May has been a big month for scientific discoveries on Mars, as NASA’s Perseverance rover has continued to find more convincing evidence of what could have once been a “deeper and faster-moving” river than data initially suggested. New images taken by the rover’s main camera show two mosaics of course sediment grains and tall, curving layers of rock that suggest the river once flowed powerfully through the region.
But Perseverance isn’t alone in its discovery, as the European Space Agency’s (ESA) Mars Express orbiter has also had a busy month, as it studied the Martian planet’s second tallest volcano, and has captured new, stunning images of its fissured flank. These images provide a deeper glimpse of how the grooves on the surface were created, whether by water or lava.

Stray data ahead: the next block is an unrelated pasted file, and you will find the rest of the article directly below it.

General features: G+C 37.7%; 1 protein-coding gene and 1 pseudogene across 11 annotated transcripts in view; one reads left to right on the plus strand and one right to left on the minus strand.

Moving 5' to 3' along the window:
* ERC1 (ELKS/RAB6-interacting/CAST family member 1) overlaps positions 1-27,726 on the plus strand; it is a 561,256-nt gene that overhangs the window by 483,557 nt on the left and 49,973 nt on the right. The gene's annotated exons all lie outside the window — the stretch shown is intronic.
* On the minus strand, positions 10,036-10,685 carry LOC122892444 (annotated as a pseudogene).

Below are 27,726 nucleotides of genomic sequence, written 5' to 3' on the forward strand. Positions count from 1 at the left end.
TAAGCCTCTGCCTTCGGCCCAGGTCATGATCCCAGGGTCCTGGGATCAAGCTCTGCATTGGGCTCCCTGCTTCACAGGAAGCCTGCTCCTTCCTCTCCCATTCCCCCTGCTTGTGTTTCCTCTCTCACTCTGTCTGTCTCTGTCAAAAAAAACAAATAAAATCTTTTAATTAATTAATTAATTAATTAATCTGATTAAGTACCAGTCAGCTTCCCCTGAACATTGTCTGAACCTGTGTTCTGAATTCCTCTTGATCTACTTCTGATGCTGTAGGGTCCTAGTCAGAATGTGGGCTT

Mars is the most explored planet in the Solar System (outside of Earth) due to its interesting landscape that could harbor signs of ancient microbial life. Perseverance landed on Mars in February 2021 and since then has been working with its helicopter companion, Ingenuity, to study its surface and cache samples of the Martian surface to return to Earth. Mars Express has been surveying the Red Planet since its launch in 2003 and continues to surpass what was expected to be only a two-year mission.